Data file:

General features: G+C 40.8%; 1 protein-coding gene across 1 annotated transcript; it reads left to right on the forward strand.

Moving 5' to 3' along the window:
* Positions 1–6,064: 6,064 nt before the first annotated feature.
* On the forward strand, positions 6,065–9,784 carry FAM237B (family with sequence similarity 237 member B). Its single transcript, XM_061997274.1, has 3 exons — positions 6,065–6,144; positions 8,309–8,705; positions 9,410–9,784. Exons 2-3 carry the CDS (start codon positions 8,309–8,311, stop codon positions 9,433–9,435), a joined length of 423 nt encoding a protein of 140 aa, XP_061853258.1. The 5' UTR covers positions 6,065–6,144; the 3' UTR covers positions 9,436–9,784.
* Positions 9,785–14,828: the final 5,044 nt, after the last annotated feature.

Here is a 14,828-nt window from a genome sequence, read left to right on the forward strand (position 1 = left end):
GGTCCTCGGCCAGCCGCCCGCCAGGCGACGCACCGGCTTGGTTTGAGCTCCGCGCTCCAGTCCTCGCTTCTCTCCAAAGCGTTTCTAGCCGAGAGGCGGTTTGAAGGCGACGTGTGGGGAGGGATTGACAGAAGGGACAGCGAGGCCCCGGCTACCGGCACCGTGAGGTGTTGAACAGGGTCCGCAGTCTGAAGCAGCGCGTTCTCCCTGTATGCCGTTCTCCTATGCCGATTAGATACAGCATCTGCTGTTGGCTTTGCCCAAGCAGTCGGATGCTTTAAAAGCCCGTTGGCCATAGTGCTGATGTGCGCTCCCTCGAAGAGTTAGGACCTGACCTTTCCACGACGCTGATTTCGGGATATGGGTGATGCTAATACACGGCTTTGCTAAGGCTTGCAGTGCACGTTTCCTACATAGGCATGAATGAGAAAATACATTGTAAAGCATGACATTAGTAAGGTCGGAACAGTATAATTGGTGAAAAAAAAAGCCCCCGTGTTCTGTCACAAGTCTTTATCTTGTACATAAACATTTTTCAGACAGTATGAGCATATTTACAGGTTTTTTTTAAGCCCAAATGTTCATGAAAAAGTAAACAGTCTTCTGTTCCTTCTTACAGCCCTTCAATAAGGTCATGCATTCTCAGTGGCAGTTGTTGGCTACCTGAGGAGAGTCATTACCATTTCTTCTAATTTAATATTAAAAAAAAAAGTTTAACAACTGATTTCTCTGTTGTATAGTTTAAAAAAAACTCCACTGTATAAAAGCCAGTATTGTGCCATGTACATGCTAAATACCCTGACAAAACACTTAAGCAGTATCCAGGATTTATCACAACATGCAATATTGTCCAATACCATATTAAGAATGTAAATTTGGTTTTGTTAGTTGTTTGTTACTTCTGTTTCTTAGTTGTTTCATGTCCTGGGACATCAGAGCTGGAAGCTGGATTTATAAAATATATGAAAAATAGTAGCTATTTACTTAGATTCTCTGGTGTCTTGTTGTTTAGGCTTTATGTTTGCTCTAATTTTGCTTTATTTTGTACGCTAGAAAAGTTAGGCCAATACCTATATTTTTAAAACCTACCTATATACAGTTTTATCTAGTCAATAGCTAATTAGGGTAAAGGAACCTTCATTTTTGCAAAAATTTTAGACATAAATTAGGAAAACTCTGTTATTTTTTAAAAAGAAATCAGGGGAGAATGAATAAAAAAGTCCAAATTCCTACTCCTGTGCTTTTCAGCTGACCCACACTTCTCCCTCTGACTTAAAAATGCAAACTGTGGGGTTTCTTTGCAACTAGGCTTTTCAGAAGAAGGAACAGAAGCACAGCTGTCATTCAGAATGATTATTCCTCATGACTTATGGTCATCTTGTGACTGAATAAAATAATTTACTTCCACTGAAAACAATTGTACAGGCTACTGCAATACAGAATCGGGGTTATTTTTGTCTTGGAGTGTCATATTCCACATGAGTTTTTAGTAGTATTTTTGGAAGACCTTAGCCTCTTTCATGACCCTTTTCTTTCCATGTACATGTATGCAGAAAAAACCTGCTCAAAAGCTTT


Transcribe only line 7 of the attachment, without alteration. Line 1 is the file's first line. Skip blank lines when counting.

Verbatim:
GGTCCTCGGCCAGCCGCCCGCCAGGCGACGCACCGGCTTGGTTTGAGCTCCGCGCTCCAGTCCTCGCTTCTCTCCAAAGCGTTTCTAGCCGAGAGGCGGTTTGAAGGCGACGTGTGGGGAGGGATTGACAGAAGGGACAGCGAGGCCCCGGCTACCGGCACCGTGAGGTGTTGAACAGGGTCCGCAGTCTGAAGCAGCGCGTTCTCCCTGTATGCCGTTCTCCTATGCCGATTAGATACAGCATCTGCTGTTGGCTTTGCCCAAGCAGTCGGATGCTTTAAAAGCCCGTTGGCCATAGTGCTGATGTGCGCTCCCTCGAAGAGTTAGGACCTGACCTTTCCACGACGCTGATTTCGGGATATGGGTGATGCTAATACACGGCTTTGCTAAGGCTTGCAGTGCACGTTTCCTACATAGGCATGAATGAGAAAATACATTGTAAAGCATGACATTAGTAAGGTCGGAACAGTATAATTGGTGAAAAAAAAAGCCCCCGTGTTCTGTCACAAGTCTTTATCTTGTACATAAACATTTTTCAGACAGTATGAGCATATTTACAGGTTTTTTTTAAGCCCAAATGTTCATGAAAAAGTAAACAGTCTTCTGTTCCTTCTTACAGCCCTTCAATAAGGTCATGCATTCTCAGTGGCAGTTGTTGGCTACCTGAGGAGAGTCATTACCATTTCTTCTAATTTAATATTAAAAAAAAAAGTTTAACAACTGATTTCTCTGTTGTATAGTTTAAAAAAAACTCCACTGTATAAAAGCCAGTATTGTGCCATGTACATGCTAAATACCCTGACAAAACACTTAAGCAGTATCCAGGATTTATCACAACATGCAATATTGTCCAATACCATATTAAGAATGTAAATTTGGTTTTGTTAGTTGTTTGTTACTTCTGTTTCTTAGTTGTTTCATGTCCTGGGACATCAGAGCTGGAAGCTGGATTTATAAAATATATGAAAAATAGTAGCTATTTACTTAGATTCTCTGGTGTCTTGTTGTTTAGGCTTTATGTTTGCTCTAATTTTGCTTTATTTTGTACGCTAGAAAAGTTAGGCCAATACCTATATTTTTAAAACCTACCTATATACAGTTTTATCTAGTCAATAGCTAATTAGGGTAAAGGAACCTTCATTTTTGCAAAAATTTTAGACATAAATTAGGAAAACTCTGTTATTTTTTAAAAAGAAATCAGGGGAGAATGAATAAAAAAGTCCAAATTCCTACTCCTGTGCTTTTCAGCTGACCCACACTTCTCCCTCTGACTTAAAAATGCAAACTGTGGGGTTTCTTTGCAACTAGGCTTTTCAGAAGAAGGAACAGAAGCACAGCTGTCATTCAGAATGATTATTCCTCATGACTTATGGTCATCTTGTGACTGAATAAAATAATTTACTTCCACTGAAAACAATTGTACAGGCTACTGCAATACAGAATCGGGGTTATTTTTGTCTTGGAGTGTCATATTCCACATGAGTTTTTAGTAGTATTTTTGGAAGACCTTAGCCTCTTTCATGACCCTTTTCTTTCCATGTACATGTATGCAGAAAAAACCTGCTCAAAAGCTTT